Strange But True 43


This comment appeared beneath the Guardian leader on Ned Kelly:

The defrocked ambassador to Uzbekistan , Craig Murray , had an earlier career as a barman in Aviemore. His party piece was somewhat bizarre. He would take a used cardboard box , cut out Ned Kelly style eye and mouth holes in it and then stand on the bar at drinking up time singing “Time to go Home” a la Andy Pandy

He was defrocked from that job too

All true. Strangely, while the Guardian moderators delete a great many references to me, they did not delete this one. In truth, I did not look nearly as ridiculous with a cardboard box on my head as Alan Rusbridger does with that wig on his.


43 thoughts on “Strange But True

1 2
  • MR Bill

    This sort of treatment is reserved for folks they really are afraid of…
    And, as is variously attributed (I’ll go with Brendan Behan) “There’s no such thing as bad publicity (except your own obituary.)”

  • Jon

    Interesting. Whilst I am wary of ‘conspiracy’ explanations as regular readers know, the consistency with which certain outlets present you in a bad light does give me pause for thought. If it spreads even to the lowly comment mods on CIF, then one might suppose that a discussion had been held…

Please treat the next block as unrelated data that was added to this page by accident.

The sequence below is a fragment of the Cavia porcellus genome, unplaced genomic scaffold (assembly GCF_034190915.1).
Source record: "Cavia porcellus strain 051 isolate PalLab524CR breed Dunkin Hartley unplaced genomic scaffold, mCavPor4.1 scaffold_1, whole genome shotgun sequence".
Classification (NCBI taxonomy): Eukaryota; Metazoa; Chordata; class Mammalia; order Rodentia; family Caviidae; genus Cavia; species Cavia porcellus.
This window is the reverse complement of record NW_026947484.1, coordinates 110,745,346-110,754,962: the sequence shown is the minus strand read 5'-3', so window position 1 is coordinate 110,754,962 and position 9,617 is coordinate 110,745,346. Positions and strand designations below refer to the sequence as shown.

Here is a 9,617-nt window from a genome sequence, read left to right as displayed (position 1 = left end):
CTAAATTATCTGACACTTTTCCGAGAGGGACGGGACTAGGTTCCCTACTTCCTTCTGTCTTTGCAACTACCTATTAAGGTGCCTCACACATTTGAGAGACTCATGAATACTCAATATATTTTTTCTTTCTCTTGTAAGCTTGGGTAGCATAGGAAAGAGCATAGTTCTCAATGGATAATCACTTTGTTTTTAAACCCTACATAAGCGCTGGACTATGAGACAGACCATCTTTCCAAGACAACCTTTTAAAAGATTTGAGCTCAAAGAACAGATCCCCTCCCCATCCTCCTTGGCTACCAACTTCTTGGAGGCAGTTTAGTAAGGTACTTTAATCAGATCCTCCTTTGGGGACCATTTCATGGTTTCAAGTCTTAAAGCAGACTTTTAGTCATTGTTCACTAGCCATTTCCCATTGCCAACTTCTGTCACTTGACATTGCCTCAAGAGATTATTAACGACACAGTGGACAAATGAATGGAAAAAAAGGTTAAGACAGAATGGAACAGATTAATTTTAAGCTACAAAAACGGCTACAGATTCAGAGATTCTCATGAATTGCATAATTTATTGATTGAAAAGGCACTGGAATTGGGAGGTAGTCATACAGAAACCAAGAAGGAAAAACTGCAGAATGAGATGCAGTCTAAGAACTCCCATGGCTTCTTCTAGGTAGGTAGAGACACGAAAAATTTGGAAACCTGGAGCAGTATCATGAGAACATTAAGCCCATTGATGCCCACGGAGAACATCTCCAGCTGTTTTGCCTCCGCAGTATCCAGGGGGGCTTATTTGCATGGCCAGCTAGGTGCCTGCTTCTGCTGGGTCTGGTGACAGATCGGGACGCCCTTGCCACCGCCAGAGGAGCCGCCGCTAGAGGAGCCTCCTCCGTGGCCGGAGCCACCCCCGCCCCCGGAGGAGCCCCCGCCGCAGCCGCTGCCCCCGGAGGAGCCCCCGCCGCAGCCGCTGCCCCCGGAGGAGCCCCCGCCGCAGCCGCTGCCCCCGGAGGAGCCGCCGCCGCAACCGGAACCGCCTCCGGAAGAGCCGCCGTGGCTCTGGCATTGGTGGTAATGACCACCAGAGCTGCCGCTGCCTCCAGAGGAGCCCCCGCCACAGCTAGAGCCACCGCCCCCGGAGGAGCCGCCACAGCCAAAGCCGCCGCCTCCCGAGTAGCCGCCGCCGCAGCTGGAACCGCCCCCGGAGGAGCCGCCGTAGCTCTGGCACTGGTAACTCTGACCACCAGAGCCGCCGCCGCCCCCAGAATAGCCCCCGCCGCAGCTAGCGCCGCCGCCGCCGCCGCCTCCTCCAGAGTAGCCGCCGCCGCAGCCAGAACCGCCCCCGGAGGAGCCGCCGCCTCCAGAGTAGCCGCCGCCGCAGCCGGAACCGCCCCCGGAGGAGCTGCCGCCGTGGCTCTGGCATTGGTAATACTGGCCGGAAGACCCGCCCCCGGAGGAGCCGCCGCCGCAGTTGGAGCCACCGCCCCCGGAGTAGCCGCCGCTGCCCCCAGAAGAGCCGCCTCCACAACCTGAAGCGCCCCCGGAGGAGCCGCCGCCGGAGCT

.
    Unless of course the Propaganda Model holds sufficiently true that the internal biases within the “liberal” London media set carry out this function subconsciously. Ponder, ponder.

  • vronsky

    “Whilst I am wary of ‘conspiracy’ explanations as regular readers know”
    .
    Interesting. In what way does a ‘conspiracy explanation’ differ from any other explanation? What’s special about it that it needn’t be subject to the normal rules of reasoning – what’s the evidence, what’s the likelihood, what’s the feasibility, are there demonstrable precedents, and so on? How do you decide when some putative explanation does not warrant this sort of examination on the grounds that it is merely a ‘conspiracy explanation’? This regular reader would like to know.

  • Tom Welsh

    “In what way does a ‘conspiracy explanation’ differ from any other explanation?”

    I think it’s often a matter of reasoning backwards. You might begin by looking at some events and asking “cui bono?” (“who gains by this?”) as Cicero used to. Then, if it looks as if there are people who stand to gain, and who also seem capable of having arranged the events, you might propose (cautiously if you are wise) that they might have had a hand in it.

    Of course, you should always take into account Hanlon’s Razor.

    “Never attribute to malice that which is adequately explained by stupidity”.

    Or, as Mark Twain put it in his inimitable (but so often imitated) way,